Lightweight aluminium components in vehicles, for example, improve fuel efficiency.

Yet the end of alumina refining in Australia is just a poor policy decision away. The 45 per cent reductions target proposed by Labor, for example, would spell the death knell for domestic aluminium manufacturing. Almost certainly, the net result will be an increase in global emissions as the slack is taken up in other countries with lower efficiency standards and dirtier fuels.

Mature consideration of climate policy would start by recognising Australia’s relatively high per capita emissions are the product of a successful resource-exporting economy. Its corollary is that heavy-handed forced reduction of emissions will send the economy backwards.

Brian Fisher was respected by both sides of politics and industry during the 18 years he headed the Australian Bureau of Agricultural and Resource Economics. He was the trusted chief modeller of the economic impacts of climate change for the Hawke, Keating and Howard governments. His modelling of the policy scenarios before us simply cannot be dismissed, especially since it has been internationally peer reviewed (Stanford University’s professor John Weyant).

Furthermore, it is highly significant he was a convening lead author on two reports and a lead author on one for the Intergovernmental Panel on Climate Change. His report, published the other day, is sobering.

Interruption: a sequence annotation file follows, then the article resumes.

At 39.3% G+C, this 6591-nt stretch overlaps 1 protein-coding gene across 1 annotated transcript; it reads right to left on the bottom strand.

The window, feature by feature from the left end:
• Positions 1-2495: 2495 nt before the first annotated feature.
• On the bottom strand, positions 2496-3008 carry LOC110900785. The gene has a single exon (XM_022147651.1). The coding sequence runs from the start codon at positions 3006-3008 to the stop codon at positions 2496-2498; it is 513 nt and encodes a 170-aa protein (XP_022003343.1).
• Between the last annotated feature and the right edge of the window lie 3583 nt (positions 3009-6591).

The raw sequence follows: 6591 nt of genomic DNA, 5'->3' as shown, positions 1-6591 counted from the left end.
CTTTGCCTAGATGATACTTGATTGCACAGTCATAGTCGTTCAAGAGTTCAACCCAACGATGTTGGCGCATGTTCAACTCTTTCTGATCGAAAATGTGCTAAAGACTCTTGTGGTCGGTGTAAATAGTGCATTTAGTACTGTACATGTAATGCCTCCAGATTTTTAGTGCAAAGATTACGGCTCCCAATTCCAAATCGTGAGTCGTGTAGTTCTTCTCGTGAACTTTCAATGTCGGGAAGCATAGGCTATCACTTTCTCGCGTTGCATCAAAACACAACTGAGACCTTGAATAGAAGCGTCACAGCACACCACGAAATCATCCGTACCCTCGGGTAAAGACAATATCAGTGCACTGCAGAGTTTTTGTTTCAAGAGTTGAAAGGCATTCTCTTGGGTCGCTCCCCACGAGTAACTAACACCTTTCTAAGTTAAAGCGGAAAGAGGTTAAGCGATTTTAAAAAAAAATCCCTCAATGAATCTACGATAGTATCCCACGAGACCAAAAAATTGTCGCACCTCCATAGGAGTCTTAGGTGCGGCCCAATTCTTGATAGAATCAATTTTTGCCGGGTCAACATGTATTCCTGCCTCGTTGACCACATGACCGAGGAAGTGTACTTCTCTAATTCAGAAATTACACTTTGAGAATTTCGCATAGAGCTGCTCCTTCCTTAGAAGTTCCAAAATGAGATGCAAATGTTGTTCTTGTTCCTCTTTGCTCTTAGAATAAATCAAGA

The marginal loss of gross domestic product growth that stems from the Coalition’s 27 per cent target is manageable but the loss of GDP growth that results from Labor’s 45 per cent emissions cuts is potentially very damaging indeed.

Without the carry-over of the Kyoto over-achievement credits, it would be catastrophic.

The contrast between the two parties’ climate policies ensures the election will indeed be the referendum on wages Bill Shorten has predicted, if not on his terms.

Fisher’s modelling predicts an 8 per cent reduction in wages by 2030 under a 45 per cent target and the loss of 336,000 jobs, assuming Labor allows for Kyoto carry-over. Were Labor to give way to the Greens and the Left of their own party and not allow the carry-over, the same modelling shows a dramatic further escalation in economic damage, with a $1.18 trillion reduction in GDP, average Australian wages to be $24,000 less than the base case, 580,000 fewer jobs and a 94 per cent increase in electricity prices.

At a time when trust for politicians is lowest, the climate debate will be a particular test of Shorten’s commitment to transparency and integrity.

The Australian people need to be able to make an informed decision about the climate policies before them before they can give informed consent. Only then will we be able to leave behind the fracturing of our politics and return to consistent, predictable policy implementation.

John Anderson was deputy prime minister from 1999 to 2005. His writing and interview series is at johnanderson.net.au 

Originally published in The Australian